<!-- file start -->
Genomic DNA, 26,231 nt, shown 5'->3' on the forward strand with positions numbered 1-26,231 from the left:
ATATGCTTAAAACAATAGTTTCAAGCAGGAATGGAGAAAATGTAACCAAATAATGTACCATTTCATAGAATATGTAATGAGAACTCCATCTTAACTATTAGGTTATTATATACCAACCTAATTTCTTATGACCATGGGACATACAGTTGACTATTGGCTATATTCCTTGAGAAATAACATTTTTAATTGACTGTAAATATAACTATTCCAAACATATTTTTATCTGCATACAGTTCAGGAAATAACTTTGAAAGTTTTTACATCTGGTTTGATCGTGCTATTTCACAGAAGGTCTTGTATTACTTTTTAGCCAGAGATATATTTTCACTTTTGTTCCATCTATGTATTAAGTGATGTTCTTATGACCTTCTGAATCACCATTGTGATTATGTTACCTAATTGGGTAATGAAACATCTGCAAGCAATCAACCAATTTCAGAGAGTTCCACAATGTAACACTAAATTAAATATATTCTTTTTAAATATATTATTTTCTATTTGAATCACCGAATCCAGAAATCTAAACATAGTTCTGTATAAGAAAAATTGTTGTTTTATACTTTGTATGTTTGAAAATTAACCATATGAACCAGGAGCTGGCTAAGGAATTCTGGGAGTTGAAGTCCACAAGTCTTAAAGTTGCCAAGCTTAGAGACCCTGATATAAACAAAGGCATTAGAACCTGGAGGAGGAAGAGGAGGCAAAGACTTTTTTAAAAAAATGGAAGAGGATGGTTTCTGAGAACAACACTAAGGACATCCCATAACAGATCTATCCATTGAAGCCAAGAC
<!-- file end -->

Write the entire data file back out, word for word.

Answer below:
Genomic DNA, 26,231 nt, shown 5'->3' on the forward strand with positions numbered 1-26,231 from the left:
ATATGCTTAAAACAATAGTTTCAAGCAGGAATGGAGAAAATGTAACCAAATAATGTACCATTTCATAGAATATGTAATGAGAACTCCATCTTAACTATTAGGTTATTATATACCAACCTAATTTCTTATGACCATGGGACATACAGTTGACTATTGGCTATATTCCTTGAGAAATAACATTTTTAATTGACTGTAAATATAACTATTCCAAACATATTTTTATCTGCATACAGTTCAGGAAATAACTTTGAAAGTTTTTACATCTGGTTTGATCGTGCTATTTCACAGAAGGTCTTGTATTACTTTTTAGCCAGAGATATATTTTCACTTTTGTTCCATCTATGTATTAAGTGATGTTCTTATGACCTTCTGAATCACCATTGTGATTATGTTACCTAATTGGGTAATGAAACATCTGCAAGCAATCAACCAATTTCAGAGAGTTCCACAATGTAACACTAAATTAAATATATTCTTTTTAAATATATTATTTTCTATTTGAATCACCGAATCCAGAAATCTAAACATAGTTCTGTATAAGAAAAATTGTTGTTTTATACTTTGTATGTTTGAAAATTAACCATATGAACCAGGAGCTGGCTAAGGAATTCTGGGAGTTGAAGTCCACAAGTCTTAAAGTTGCCAAGCTTAGAGACCCTGATATAAACAAAGGCATTAGAACCTGGAGGAGGAAGAGGAGGCAAAGACTTTTTTAAAAAAATGGAAGAGGATGGTTTCTGAGAACAACACTAAGGACATCCCATAACAGATCTATCCATTGAAGCCAAGAC